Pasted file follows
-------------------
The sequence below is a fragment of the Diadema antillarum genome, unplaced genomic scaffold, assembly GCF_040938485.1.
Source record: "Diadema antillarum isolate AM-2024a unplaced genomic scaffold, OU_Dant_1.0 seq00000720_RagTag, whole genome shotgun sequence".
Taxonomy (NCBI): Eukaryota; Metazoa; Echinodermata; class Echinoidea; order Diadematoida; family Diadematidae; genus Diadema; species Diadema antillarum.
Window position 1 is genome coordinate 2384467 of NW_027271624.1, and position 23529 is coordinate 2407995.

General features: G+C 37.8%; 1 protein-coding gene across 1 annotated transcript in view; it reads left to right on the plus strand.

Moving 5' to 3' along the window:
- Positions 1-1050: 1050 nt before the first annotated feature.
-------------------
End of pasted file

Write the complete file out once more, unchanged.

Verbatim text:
The sequence below is a fragment of the Diadema antillarum genome, unplaced genomic scaffold, assembly GCF_040938485.1.
Source record: "Diadema antillarum isolate AM-2024a unplaced genomic scaffold, OU_Dant_1.0 seq00000720_RagTag, whole genome shotgun sequence".
Taxonomy (NCBI): Eukaryota; Metazoa; Echinodermata; class Echinoidea; order Diadematoida; family Diadematidae; genus Diadema; species Diadema antillarum.
Window position 1 is genome coordinate 2384467 of NW_027271624.1, and position 23529 is coordinate 2407995.

General features: G+C 37.8%; 1 protein-coding gene across 1 annotated transcript in view; it reads left to right on the plus strand.

Moving 5' to 3' along the window:
- Positions 1-1050: 1050 nt before the first annotated feature.